"The largest food allergy study done to date": AR101 powder for peanut allergy

Tom Casale on oral immunotherapy for peanut allergy by Aimunne:

The new oral immunotherapy drug (AR101) helps build tolerance to the peanut allergy in the body, which could potentially lessen the severity of symptoms during an emergency. However, AR101 is nothing more than peanut powder - nothing fancy. It was actually 12% defatted peanut flour.

The PALISADE study was published in the New England Journal of Medicine (NEJM). AR101 is one step closer to becoming the first FDA-approved treatment for protecting against accidental exposure to peanuts in children who are allergic to them.

“This is the largest food allergy study done to date,” said Dr. Thomas Casale, an allergist and immunologist with USF Health. “It is very likely this drug will be approved by the FDA, given the results we’ve had so far.”

The AR101 drug was developed by Aimmune Therapeutics and manufactured in Clearwater. Casale is a member of the company's scientific advisory board.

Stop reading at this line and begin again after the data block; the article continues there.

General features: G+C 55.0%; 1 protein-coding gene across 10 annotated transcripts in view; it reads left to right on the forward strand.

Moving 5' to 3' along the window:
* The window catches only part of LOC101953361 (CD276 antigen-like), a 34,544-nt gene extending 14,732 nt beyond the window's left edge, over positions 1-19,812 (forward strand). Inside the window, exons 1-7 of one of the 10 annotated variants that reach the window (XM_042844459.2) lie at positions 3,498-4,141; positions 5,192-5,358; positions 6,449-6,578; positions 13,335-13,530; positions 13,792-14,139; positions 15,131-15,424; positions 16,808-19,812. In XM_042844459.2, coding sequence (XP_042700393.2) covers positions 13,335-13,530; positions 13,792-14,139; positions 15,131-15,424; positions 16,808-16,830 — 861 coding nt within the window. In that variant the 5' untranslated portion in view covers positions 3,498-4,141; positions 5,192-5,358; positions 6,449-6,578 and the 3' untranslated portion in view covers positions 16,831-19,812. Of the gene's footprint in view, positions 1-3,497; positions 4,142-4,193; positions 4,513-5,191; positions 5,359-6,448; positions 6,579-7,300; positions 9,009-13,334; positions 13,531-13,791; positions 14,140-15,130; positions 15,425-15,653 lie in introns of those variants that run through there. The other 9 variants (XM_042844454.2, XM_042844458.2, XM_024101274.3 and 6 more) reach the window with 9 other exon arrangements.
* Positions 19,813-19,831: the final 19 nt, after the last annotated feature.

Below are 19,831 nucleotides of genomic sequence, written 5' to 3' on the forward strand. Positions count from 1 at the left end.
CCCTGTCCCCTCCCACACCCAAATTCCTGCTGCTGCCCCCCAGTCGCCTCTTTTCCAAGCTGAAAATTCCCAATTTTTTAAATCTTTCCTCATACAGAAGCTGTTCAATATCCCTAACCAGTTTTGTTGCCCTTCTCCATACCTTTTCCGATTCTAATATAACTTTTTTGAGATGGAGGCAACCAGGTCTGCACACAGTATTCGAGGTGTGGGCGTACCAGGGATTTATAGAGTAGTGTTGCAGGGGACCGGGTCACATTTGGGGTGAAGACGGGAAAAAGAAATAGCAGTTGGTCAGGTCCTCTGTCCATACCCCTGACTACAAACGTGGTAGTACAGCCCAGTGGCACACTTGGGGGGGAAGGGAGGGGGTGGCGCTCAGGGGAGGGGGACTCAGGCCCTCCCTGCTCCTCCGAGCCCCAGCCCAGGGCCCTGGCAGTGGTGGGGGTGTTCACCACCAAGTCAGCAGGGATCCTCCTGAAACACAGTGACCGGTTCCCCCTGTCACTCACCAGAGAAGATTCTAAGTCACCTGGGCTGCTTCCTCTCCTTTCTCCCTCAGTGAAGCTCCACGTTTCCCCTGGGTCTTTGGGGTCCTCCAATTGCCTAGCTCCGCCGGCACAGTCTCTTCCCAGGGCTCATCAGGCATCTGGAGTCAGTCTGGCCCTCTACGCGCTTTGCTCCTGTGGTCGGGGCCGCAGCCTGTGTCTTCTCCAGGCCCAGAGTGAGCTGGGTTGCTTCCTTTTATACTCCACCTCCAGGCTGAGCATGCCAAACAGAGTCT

AR101 contains precisely measured amounts of powdered peanut protein in pull-apart capsules, which was mixed in food and taken by patients with peanut allergies. These patients were monitored by physicians over the course of more than two years, as the amount of peanut was gradually increased.

USF was one of 66 sites across the United States, Canada and Europe that tested the drug. AR101 isn’t meant to “cure” a patient of their allergy, but to provide a safety buffer in case of an accidental exposure, Casale said.

“It’s not like these people can go to a Tampa Bay Rays game and eat a bunch of peanuts,” Casale said. “But they are protected from accidental exposure.”

The only way to prevent allergic reactions to peanuts and most other food allergies currently is to avoid them.

Aimmune Therapeutics plans to file for FDA approval before the end of this year. If approved, the drug could be available for use in children ages 4 to 17 by late 2019.

Desensitization was not easy on the patients. Side effects that led to withdrawal from the trial occurred in 12% of the participants in the active-drug group and in 2% of those in the control group. This is not something to start at home. Epinephrine was used by 14% of the participants in the active-drug group as a result of reactions to treatment.



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